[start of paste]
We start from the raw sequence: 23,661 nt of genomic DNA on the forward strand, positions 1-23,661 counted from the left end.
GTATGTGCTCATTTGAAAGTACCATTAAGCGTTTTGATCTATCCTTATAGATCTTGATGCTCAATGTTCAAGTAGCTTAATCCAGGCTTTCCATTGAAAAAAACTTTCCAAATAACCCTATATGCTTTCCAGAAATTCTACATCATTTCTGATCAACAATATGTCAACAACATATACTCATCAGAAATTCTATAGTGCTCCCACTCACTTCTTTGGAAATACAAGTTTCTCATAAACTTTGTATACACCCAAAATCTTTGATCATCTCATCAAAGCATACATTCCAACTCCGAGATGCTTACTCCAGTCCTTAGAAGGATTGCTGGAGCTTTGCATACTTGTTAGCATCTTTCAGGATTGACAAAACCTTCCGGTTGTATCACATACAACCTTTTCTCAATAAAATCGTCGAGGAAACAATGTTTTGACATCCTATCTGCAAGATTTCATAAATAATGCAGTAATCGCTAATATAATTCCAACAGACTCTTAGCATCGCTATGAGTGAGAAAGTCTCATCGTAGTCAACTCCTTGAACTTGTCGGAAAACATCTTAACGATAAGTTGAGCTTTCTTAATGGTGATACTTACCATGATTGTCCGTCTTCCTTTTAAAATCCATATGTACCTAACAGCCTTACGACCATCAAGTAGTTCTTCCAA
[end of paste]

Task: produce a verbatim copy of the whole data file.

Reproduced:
We start from the raw sequence: 23,661 nt of genomic DNA on the forward strand, positions 1-23,661 counted from the left end.
GTATGTGCTCATTTGAAAGTACCATTAAGCGTTTTGATCTATCCTTATAGATCTTGATGCTCAATGTTCAAGTAGCTTAATCCAGGCTTTCCATTGAAAAAAACTTTCCAAATAACCCTATATGCTTTCCAGAAATTCTACATCATTTCTGATCAACAATATGTCAACAACATATACTCATCAGAAATTCTATAGTGCTCCCACTCACTTCTTTGGAAATACAAGTTTCTCATAAACTTTGTATACACCCAAAATCTTTGATCATCTCATCAAAGCATACATTCCAACTCCGAGATGCTTACTCCAGTCCTTAGAAGGATTGCTGGAGCTTTGCATACTTGTTAGCATCTTTCAGGATTGACAAAACCTTCCGGTTGTATCACATACAACCTTTTCTCAATAAAATCGTCGAGGAAACAATGTTTTGACATCCTATCTGCAAGATTTCATAAATAATGCAGTAATCGCTAATATAATTCCAACAGACTCTTAGCATCGCTATGAGTGAGAAAGTCTCATCGTAGTCAACTCCTTGAACTTGTCGGAAAACATCTTAACGATAAGTTGAGCTTTCTTAATGGTGATACTTACCATGATTGTCCGTCTTCCTTTTAAAATCCATATGTACCTAACAGCCTTACGACCATCAAGTAGTTCTTCCAA